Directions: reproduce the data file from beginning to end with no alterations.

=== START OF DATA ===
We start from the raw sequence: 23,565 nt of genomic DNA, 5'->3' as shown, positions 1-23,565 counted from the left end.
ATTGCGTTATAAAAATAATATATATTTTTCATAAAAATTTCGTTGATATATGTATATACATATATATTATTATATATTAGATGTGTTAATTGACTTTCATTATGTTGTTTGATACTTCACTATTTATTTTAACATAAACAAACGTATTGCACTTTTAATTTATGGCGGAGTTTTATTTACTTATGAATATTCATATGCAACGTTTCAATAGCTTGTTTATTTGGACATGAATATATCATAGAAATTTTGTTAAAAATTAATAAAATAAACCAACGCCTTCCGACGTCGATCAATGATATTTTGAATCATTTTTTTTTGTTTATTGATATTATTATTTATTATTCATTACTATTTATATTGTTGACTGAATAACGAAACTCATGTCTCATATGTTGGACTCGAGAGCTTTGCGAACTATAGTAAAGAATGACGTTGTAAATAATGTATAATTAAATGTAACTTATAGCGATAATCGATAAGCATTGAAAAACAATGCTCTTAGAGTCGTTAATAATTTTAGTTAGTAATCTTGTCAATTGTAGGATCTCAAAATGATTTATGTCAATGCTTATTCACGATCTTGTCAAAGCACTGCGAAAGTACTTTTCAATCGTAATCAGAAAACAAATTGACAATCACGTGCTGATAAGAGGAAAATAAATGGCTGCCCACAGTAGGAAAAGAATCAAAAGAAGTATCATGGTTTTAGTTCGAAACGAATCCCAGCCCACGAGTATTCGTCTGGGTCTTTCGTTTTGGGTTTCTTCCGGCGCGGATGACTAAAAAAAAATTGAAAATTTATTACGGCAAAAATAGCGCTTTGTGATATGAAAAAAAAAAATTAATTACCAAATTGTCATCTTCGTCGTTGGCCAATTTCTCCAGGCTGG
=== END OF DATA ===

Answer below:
We start from the raw sequence: 23,565 nt of genomic DNA, 5'->3' as shown, positions 1-23,565 counted from the left end.
ATTGCGTTATAAAAATAATATATATTTTTCATAAAAATTTCGTTGATATATGTATATACATATATATTATTATATATTAGATGTGTTAATTGACTTTCATTATGTTGTTTGATACTTCACTATTTATTTTAACATAAACAAACGTATTGCACTTTTAATTTATGGCGGAGTTTTATTTACTTATGAATATTCATATGCAACGTTTCAATAGCTTGTTTATTTGGACATGAATATATCATAGAAATTTTGTTAAAAATTAATAAAATAAACCAACGCCTTCCGACGTCGATCAATGATATTTTGAATCATTTTTTTTTGTTTATTGATATTATTATTTATTATTCATTACTATTTATATTGTTGACTGAATAACGAAACTCATGTCTCATATGTTGGACTCGAGAGCTTTGCGAACTATAGTAAAGAATGACGTTGTAAATAATGTATAATTAAATGTAACTTATAGCGATAATCGATAAGCATTGAAAAACAATGCTCTTAGAGTCGTTAATAATTTTAGTTAGTAATCTTGTCAATTGTAGGATCTCAAAATGATTTATGTCAATGCTTATTCACGATCTTGTCAAAGCACTGCGAAAGTACTTTTCAATCGTAATCAGAAAACAAATTGACAATCACGTGCTGATAAGAGGAAAATAAATGGCTGCCCACAGTAGGAAAAGAATCAAAAGAAGTATCATGGTTTTAGTTCGAAACGAATCCCAGCCCACGAGTATTCGTCTGGGTCTTTCGTTTTGGGTTTCTTCCGGCGCGGATGACTAAAAAAAAATTGAAAATTTATTACGGCAAAAATAGCGCTTTGTGATATGAAAAAAAAAAATTAATTACCAAATTGTCATCTTCGTCGTTGGCCAATTTCTCCAGGCTGG